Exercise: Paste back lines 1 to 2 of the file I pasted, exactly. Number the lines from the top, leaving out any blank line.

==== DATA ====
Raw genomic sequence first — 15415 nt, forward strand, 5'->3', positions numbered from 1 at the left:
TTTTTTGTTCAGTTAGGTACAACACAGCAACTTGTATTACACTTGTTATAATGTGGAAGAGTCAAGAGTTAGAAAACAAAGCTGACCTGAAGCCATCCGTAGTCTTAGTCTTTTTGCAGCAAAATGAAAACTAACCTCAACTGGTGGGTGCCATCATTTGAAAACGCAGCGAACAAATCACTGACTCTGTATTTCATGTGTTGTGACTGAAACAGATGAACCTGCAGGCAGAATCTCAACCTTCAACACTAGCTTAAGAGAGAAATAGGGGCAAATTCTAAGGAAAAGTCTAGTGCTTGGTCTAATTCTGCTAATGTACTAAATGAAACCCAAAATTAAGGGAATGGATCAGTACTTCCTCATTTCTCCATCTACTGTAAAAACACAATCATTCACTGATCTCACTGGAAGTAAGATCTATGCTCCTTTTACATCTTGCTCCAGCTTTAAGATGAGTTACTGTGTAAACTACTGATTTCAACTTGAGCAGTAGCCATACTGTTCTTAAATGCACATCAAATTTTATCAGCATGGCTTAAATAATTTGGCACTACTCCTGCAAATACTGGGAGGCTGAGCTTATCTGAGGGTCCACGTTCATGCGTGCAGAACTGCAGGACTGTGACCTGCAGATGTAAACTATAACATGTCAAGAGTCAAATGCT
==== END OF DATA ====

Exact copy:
Raw genomic sequence first — 15415 nt, forward strand, 5'->3', positions numbered from 1 at the left:
TTTTTTGTTCAGTTAGGTACAACACAGCAACTTGTATTACACTTGTTATAATGTGGAAGAGTCAAGAGTTAGAAAACAAAGCTGACCTGAAGCCATCCGTAGTCTTAGTCTTTTTGCAGCAAAATGAAAACTAACCTCAACTGGTGGGTGCCATCATTTGAAAACGCAGCGAACAAATCACTGACTCTGTATTTCATGTGTTGTGACTGAAACAGATGAACCTGCAGGCAGAATCTCAACCTTCAACACTAGCTTAAGAGAGAAATAGGGGCAAATTCTAAGGAAAAGTCTAGTGCTTGGTCTAATTCTGCTAATGTACTAAATGAAACCCAAAATTAAGGGAATGGATCAGTACTTCCTCATTTCTCCATCTACTGTAAAAACACAATCATTCACTGATCTCACTGGAAGTAAGATCTATGCTCCTTTTACATCTTGCTCCAGCTTTAAGATGAGTTACTGTGTAAACTACTGATTTCAACTTGAGCAGTAGCCATACTGTTCTTAAATGCACATCAAATTTTATCAGCATGGCTTAAATAATTTGGCACTACTCCTGCAAATACTGGGAGGCTGAGCTTATCTGAGGGTCCACGTTCATGCGTGCAGAACTGCAGGACTGTGACCTGCAGATGTAAACTATAACATGTCAAGAGTCAAATGCT